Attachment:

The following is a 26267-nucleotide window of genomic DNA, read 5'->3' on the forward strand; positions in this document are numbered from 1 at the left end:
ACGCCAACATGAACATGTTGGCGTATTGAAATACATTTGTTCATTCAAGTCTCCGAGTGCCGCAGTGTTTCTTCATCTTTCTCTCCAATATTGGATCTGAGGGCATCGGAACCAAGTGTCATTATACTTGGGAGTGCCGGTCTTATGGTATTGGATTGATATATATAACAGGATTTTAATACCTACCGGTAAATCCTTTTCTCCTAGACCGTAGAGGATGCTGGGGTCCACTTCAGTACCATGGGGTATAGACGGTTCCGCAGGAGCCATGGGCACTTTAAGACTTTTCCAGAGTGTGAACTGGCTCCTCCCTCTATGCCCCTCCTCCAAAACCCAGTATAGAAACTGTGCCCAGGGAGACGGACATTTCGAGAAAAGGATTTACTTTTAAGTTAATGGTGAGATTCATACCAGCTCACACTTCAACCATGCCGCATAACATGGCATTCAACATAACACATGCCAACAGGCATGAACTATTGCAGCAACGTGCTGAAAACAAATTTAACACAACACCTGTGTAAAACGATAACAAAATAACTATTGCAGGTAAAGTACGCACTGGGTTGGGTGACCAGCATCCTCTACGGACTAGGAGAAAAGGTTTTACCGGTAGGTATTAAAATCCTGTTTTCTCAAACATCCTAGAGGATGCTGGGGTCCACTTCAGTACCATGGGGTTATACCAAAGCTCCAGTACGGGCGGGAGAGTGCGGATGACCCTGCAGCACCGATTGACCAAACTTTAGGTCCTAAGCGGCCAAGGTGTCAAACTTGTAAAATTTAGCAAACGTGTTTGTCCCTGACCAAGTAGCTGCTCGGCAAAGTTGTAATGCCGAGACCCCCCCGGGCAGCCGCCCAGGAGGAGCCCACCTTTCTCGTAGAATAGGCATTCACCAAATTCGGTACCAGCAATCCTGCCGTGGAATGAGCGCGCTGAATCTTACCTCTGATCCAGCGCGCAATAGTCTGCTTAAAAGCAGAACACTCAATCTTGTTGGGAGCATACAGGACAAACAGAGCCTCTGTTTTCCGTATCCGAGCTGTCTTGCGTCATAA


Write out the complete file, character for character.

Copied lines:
The following is a 26267-nucleotide window of genomic DNA, read 5'->3' on the forward strand; positions in this document are numbered from 1 at the left end:
ACGCCAACATGAACATGTTGGCGTATTGAAATACATTTGTTCATTCAAGTCTCCGAGTGCCGCAGTGTTTCTTCATCTTTCTCTCCAATATTGGATCTGAGGGCATCGGAACCAAGTGTCATTATACTTGGGAGTGCCGGTCTTATGGTATTGGATTGATATATATAACAGGATTTTAATACCTACCGGTAAATCCTTTTCTCCTAGACCGTAGAGGATGCTGGGGTCCACTTCAGTACCATGGGGTATAGACGGTTCCGCAGGAGCCATGGGCACTTTAAGACTTTTCCAGAGTGTGAACTGGCTCCTCCCTCTATGCCCCTCCTCCAAAACCCAGTATAGAAACTGTGCCCAGGGAGACGGACATTTCGAGAAAAGGATTTACTTTTAAGTTAATGGTGAGATTCATACCAGCTCACACTTCAACCATGCCGCATAACATGGCATTCAACATAACACATGCCAACAGGCATGAACTATTGCAGCAACGTGCTGAAAACAAATTTAACACAACACCTGTGTAAAACGATAACAAAATAACTATTGCAGGTAAAGTACGCACTGGGTTGGGTGACCAGCATCCTCTACGGACTAGGAGAAAAGGTTTTACCGGTAGGTATTAAAATCCTGTTTTCTCAAACATCCTAGAGGATGCTGGGGTCCACTTCAGTACCATGGGGTTATACCAAAGCTCCAGTACGGGCGGGAGAGTGCGGATGACCCTGCAGCACCGATTGACCAAACTTTAGGTCCTAAGCGGCCAAGGTGTCAAACTTGTAAAATTTAGCAAACGTGTTTGTCCCTGACCAAGTAGCTGCTCGGCAAAGTTGTAATGCCGAGACCCCCCCGGGCAGCCGCCCAGGAGGAGCCCACCTTTCTCGTAGAATAGGCATTCACCAAATTCGGTACCAGCAATCCTGCCGTGGAATGAGCGCGCTGAATCTTACCTCTGATCCAGCGCGCAATAGTCTGCTTAAAAGCAGAACACTCAATCTTGTTGGGAGCATACAGGACAAACAGAGCCTCTGTTTTCCGTATCCGAGCTGTCTTGCGTCATAA